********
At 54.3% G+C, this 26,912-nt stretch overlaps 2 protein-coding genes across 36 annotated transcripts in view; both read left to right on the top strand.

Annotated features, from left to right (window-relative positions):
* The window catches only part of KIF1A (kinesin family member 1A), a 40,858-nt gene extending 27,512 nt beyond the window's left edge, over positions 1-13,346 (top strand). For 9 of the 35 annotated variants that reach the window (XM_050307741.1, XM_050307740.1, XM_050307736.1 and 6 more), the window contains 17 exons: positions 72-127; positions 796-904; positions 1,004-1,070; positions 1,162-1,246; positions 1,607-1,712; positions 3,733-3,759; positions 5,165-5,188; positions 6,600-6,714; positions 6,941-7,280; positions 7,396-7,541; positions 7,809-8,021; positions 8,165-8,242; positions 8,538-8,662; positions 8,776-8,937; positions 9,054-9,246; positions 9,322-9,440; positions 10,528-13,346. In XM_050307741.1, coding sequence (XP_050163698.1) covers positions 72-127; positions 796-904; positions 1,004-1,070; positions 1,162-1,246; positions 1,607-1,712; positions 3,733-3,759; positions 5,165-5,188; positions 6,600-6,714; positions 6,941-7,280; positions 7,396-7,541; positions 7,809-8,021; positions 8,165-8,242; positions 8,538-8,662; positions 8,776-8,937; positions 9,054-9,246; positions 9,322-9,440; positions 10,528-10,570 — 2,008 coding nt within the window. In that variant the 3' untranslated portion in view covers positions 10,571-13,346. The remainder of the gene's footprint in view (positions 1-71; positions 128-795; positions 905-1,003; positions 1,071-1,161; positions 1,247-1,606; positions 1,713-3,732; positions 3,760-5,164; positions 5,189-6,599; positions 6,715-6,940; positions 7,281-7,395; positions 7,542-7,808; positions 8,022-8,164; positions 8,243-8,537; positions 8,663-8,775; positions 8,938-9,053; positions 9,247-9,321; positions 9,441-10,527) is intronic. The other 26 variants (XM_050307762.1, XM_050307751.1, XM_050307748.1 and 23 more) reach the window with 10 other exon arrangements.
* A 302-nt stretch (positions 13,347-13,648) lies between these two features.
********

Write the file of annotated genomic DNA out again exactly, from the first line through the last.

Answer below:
At 54.3% G+C, this 26,912-nt stretch overlaps 2 protein-coding genes across 36 annotated transcripts in view; both read left to right on the top strand.

Annotated features, from left to right (window-relative positions):
* The window catches only part of KIF1A (kinesin family member 1A), a 40,858-nt gene extending 27,512 nt beyond the window's left edge, over positions 1-13,346 (top strand). For 9 of the 35 annotated variants that reach the window (XM_050307741.1, XM_050307740.1, XM_050307736.1 and 6 more), the window contains 17 exons: positions 72-127; positions 796-904; positions 1,004-1,070; positions 1,162-1,246; positions 1,607-1,712; positions 3,733-3,759; positions 5,165-5,188; positions 6,600-6,714; positions 6,941-7,280; positions 7,396-7,541; positions 7,809-8,021; positions 8,165-8,242; positions 8,538-8,662; positions 8,776-8,937; positions 9,054-9,246; positions 9,322-9,440; positions 10,528-13,346. In XM_050307741.1, coding sequence (XP_050163698.1) covers positions 72-127; positions 796-904; positions 1,004-1,070; positions 1,162-1,246; positions 1,607-1,712; positions 3,733-3,759; positions 5,165-5,188; positions 6,600-6,714; positions 6,941-7,280; positions 7,396-7,541; positions 7,809-8,021; positions 8,165-8,242; positions 8,538-8,662; positions 8,776-8,937; positions 9,054-9,246; positions 9,322-9,440; positions 10,528-10,570 — 2,008 coding nt within the window. In that variant the 3' untranslated portion in view covers positions 10,571-13,346. The remainder of the gene's footprint in view (positions 1-71; positions 128-795; positions 905-1,003; positions 1,071-1,161; positions 1,247-1,606; positions 1,713-3,732; positions 3,760-5,164; positions 5,189-6,599; positions 6,715-6,940; positions 7,281-7,395; positions 7,542-7,808; positions 8,022-8,164; positions 8,243-8,537; positions 8,663-8,775; positions 8,938-9,053; positions 9,247-9,321; positions 9,441-10,527) is intronic. The other 26 variants (XM_050307762.1, XM_050307751.1, XM_050307748.1 and 23 more) reach the window with 10 other exon arrangements.
* A 302-nt stretch (positions 13,347-13,648) lies between these two features.